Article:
The Drawing of the Three

Author: Stephen King

Type: Fiction, novel

Part of series: The Dark Tower (#2)

Published: 1987

I read it: September 2016 (re-read)


We open with Roland on a beach, dazed and exhausted. He’ll spend most of the book this way, just one of the many ingenious tricks King chooses for The Drawing of the Three (an awkward title at best). Apparently Roland is represented by the Sailor card from the man in black’s tarot game, because he’s partly in the water and the waves are licking at him. It doesn’t matter really. What matters is the lobstrosity heading this way.

First, Roland’s bullet shells get wet in the ocean, which is a somewhat serious setback. He has limited stock. But then a four-foot long lobster-like creature inches toward him and the gunslinger lets his guard down at just the wrong moment. The beast moves fast and snips off two fingers from Roland’s right hand—his primary firing hand. Roland fights off the lobstrosity in time to escape with his life, but he won’t be the same.

And what a great (yet fair) trick to pull on the reader! We’ve only been with Roland for one book—we’ve basically just met him—and within three pages of the next installment he’s seriously disabled. It almost doesn’t seem possible, to both us and the character: “he had never, in all his long strange time, been so fundamentally hurt, and it had all been so unexpected.” Unexpected, for sure. But also resonant of the Roland name. In The Song of Roland, the titular hero inflicts this type of damage on his pagan foe: “He goes to strike him with a gallant show: the count swings down and cuts his right hand off.” Robert Harrison explains this injury: “Mutilation by cutting off the right hand was an accepted punishment for especially heinous criminals,” the “basest form of humiliation, with subtle social and psychological implications.”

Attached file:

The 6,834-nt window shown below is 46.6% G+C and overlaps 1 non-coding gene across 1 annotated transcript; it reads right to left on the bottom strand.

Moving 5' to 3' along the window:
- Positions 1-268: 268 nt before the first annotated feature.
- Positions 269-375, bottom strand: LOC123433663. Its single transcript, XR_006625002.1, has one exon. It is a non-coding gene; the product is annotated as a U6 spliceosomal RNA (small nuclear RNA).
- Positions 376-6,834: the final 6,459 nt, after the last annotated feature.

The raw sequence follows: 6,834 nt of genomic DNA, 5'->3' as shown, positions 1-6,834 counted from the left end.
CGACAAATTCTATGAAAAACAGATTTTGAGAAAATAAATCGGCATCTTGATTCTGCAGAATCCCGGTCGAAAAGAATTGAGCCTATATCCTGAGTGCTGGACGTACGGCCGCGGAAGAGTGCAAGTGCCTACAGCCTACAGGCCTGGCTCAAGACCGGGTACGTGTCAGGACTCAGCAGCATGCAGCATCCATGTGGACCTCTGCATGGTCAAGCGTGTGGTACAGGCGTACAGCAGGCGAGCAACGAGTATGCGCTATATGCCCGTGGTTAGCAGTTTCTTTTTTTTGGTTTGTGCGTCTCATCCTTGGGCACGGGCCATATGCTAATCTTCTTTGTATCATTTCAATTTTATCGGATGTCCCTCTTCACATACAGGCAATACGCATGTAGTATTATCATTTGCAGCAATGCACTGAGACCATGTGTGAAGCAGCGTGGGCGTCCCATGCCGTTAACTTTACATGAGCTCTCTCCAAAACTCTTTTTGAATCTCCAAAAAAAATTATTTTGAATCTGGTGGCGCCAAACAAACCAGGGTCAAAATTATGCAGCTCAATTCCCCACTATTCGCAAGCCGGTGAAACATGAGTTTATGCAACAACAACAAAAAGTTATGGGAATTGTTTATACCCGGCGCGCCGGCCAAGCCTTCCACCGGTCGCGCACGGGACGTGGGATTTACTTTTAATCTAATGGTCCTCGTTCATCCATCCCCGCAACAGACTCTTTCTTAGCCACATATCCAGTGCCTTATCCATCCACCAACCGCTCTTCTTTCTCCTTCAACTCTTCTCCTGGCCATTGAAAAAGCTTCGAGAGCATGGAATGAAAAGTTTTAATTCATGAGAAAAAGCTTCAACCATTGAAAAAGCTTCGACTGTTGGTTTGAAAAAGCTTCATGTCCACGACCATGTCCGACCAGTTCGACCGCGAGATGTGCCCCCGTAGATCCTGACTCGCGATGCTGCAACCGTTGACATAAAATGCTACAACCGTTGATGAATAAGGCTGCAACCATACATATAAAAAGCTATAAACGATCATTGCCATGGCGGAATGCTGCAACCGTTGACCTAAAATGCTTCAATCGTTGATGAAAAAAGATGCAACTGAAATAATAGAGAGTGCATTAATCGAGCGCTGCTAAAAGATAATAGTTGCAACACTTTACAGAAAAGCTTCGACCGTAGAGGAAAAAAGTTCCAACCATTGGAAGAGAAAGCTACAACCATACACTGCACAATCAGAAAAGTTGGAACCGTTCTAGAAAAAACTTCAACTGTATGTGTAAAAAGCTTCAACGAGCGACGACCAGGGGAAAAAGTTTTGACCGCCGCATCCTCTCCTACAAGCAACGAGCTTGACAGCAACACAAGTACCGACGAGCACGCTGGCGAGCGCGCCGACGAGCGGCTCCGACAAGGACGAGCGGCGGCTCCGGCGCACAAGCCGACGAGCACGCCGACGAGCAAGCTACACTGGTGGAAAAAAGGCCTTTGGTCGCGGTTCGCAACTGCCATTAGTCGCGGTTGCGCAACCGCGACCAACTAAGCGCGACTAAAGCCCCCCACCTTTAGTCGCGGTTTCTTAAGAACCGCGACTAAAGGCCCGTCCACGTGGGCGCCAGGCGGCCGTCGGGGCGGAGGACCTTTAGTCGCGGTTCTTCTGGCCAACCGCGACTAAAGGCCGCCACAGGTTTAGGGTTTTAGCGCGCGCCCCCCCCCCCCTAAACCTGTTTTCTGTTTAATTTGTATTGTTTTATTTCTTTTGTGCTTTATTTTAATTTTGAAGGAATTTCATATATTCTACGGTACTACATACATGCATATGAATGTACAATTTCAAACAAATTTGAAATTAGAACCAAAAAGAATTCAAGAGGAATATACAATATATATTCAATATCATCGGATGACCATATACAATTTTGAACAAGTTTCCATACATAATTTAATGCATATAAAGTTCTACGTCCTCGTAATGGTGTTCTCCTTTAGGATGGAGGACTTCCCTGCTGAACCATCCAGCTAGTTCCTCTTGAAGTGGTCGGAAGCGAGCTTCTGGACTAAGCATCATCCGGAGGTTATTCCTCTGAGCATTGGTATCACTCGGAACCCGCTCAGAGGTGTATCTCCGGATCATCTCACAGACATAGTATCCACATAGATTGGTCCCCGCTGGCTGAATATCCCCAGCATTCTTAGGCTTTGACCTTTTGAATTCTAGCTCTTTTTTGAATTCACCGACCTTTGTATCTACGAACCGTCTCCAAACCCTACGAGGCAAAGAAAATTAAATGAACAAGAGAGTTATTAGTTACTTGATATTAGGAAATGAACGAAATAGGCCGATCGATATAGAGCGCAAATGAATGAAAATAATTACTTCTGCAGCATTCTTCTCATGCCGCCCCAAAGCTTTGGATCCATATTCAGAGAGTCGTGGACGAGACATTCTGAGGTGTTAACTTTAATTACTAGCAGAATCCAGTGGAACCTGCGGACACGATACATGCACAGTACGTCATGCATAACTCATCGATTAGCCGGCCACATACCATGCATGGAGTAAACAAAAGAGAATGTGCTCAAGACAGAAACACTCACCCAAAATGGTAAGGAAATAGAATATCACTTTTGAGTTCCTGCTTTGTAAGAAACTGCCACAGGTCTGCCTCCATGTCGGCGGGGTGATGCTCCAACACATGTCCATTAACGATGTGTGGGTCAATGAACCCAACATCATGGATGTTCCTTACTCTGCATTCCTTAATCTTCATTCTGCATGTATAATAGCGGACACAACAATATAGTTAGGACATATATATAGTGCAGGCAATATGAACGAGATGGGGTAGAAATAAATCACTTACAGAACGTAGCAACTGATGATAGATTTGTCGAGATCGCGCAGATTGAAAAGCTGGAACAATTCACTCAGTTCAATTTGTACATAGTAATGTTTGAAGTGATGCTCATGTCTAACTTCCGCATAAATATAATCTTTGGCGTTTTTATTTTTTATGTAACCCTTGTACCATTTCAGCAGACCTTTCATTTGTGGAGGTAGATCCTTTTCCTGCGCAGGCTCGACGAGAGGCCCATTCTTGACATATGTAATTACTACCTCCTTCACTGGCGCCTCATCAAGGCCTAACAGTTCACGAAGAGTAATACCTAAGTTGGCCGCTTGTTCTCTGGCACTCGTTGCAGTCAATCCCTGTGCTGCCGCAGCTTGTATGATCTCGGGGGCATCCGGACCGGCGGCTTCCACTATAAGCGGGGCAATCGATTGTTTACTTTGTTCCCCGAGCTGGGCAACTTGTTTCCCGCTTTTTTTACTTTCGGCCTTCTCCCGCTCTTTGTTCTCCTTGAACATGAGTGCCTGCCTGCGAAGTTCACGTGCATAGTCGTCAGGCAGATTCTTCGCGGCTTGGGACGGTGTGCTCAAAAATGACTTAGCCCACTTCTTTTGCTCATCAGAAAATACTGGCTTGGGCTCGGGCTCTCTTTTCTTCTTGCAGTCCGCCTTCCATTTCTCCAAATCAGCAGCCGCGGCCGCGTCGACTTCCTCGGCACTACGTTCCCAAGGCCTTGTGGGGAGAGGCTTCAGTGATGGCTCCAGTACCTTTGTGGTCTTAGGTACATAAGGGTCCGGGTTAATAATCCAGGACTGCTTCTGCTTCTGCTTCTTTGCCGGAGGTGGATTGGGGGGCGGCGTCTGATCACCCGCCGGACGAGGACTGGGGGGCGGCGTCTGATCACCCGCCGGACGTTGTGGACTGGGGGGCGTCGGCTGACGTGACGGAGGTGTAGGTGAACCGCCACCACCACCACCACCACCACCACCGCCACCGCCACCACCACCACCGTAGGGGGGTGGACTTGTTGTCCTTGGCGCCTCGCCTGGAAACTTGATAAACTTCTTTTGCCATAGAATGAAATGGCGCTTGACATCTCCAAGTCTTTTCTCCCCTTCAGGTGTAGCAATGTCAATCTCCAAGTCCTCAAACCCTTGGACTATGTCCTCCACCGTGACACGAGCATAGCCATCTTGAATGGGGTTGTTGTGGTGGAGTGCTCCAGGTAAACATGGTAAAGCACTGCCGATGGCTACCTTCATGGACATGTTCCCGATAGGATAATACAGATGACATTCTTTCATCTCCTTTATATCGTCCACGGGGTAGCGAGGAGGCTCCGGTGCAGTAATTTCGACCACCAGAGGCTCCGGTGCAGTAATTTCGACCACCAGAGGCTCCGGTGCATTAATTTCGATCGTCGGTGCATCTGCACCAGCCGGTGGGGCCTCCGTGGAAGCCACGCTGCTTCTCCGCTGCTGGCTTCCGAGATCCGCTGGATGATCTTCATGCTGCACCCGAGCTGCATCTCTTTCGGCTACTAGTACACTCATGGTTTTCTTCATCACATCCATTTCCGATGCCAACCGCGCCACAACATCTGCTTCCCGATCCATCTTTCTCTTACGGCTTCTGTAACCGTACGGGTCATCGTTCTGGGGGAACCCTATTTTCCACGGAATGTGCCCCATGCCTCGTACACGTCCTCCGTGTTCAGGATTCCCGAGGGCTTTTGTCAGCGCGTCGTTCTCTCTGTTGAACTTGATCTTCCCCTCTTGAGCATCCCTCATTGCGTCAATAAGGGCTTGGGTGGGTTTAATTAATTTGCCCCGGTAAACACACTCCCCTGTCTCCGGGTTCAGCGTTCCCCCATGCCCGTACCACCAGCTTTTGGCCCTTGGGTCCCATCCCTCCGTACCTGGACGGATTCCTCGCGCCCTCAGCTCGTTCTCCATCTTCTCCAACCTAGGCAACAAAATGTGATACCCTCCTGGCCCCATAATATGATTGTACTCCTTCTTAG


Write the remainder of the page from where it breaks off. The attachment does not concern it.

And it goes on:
There are also less subtle implications for Roland: he is a gunslinger, and a loner, and now he is a crappy gunslinger, and still alone. While he can still shoot with his left hand, he’ll never be as formidable as he once was, so he needs new tactics. He needs new weapons. He needs to turn people into weapons. First, he needs Eddie Dean.

Roland doesn’t know he’s going after Eddie in particular. All he knows is that he comes to a freestanding door with THE PRISONER emblazoned on the front. When he enters it, he enters the mind of someone from 1980s New York—and that person is a passenger on an airplane, and is very nervous. These scenes of Roland taking in so much information at once, and learning to sit behind the eyes of Eddie Dean while also realizing that he can “come forward” and take over his mind and actions, is incredibly original and exciting. To up the stakes, Eddie is trying to smuggle drugs and is going to get caught. Roland, the psychological backseat driver, is his only chance.

There’s a lot of great suspense while they try to make it off the plane and also mess with the portal back to Roland’s world. When the two of them (in one body) get to relative safety, Roland’s motives are mostly selfish: he needs food and medication. His body is dying back on the beach. He brings back hot dogs and a drink, and his description of the sugar rush of the soda is one of the great details to connect the alienness of Roland’s world to our own. He describes it as better than most drugs. Small wonders.

A lot more time is spent in the Eddie/Roland meetup. Further details of their worlds emerge. At a place called The Leaning Tower, Roland can read most of the words on the building’s neon sign, because they were made up of Great Letters, although he has trouble with the “h” in “The.” Eddie has trouble with pretty much the entire fact of Roland’s existence, understandably. He also witnesses the death of his troubled brother, which becomes the great emotional crisis for him over the course of the next book or so. He fights in a shootout alongside Roland, and does so naked, and Roland is very impressed. Eventually, Roland yanks him through the door for good.